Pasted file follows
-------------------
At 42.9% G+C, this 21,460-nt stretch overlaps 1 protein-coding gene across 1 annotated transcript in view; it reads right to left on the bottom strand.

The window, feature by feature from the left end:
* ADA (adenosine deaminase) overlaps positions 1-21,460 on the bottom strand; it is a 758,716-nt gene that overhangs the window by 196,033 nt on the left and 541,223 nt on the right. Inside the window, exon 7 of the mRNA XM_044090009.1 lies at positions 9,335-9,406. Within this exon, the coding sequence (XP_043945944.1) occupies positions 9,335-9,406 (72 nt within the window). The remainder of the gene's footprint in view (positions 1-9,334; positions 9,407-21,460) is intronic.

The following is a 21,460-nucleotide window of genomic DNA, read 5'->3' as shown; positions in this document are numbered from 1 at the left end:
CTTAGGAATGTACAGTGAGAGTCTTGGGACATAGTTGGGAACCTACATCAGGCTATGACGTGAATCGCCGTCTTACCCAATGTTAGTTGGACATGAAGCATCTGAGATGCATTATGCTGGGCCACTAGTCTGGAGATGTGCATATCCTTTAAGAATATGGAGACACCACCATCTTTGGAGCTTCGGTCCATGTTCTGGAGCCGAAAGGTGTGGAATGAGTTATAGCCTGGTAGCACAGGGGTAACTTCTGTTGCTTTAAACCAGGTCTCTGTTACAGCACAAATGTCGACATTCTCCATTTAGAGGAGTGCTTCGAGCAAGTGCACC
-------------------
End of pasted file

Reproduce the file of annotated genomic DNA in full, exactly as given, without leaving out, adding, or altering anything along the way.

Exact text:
At 42.9% G+C, this 21,460-nt stretch overlaps 1 protein-coding gene across 1 annotated transcript in view; it reads right to left on the bottom strand.

The window, feature by feature from the left end:
* ADA (adenosine deaminase) overlaps positions 1-21,460 on the bottom strand; it is a 758,716-nt gene that overhangs the window by 196,033 nt on the left and 541,223 nt on the right. Inside the window, exon 7 of the mRNA XM_044090009.1 lies at positions 9,335-9,406. Within this exon, the coding sequence (XP_043945944.1) occupies positions 9,335-9,406 (72 nt within the window). The remainder of the gene's footprint in view (positions 1-9,334; positions 9,407-21,460) is intronic.

The following is a 21,460-nucleotide window of genomic DNA, read 5'->3' as shown; positions in this document are numbered from 1 at the left end:
CTTAGGAATGTACAGTGAGAGTCTTGGGACATAGTTGGGAACCTACATCAGGCTATGACGTGAATCGCCGTCTTACCCAATGTTAGTTGGACATGAAGCATCTGAGATGCATTATGCTGGGCCACTAGTCTGGAGATGTGCATATCCTTTAAGAATATGGAGACACCACCATCTTTGGAGCTTCGGTCCATGTTCTGGAGCCGAAAGGTGTGGAATGAGTTATAGCCTGGTAGCACAGGGGTAACTTCTGTTGCTTTAAACCAGGTCTCTGTTACAGCACAAATGTCGACATTCTCCATTTAGAGGAGTGCTTCGAGCAAGTGCACC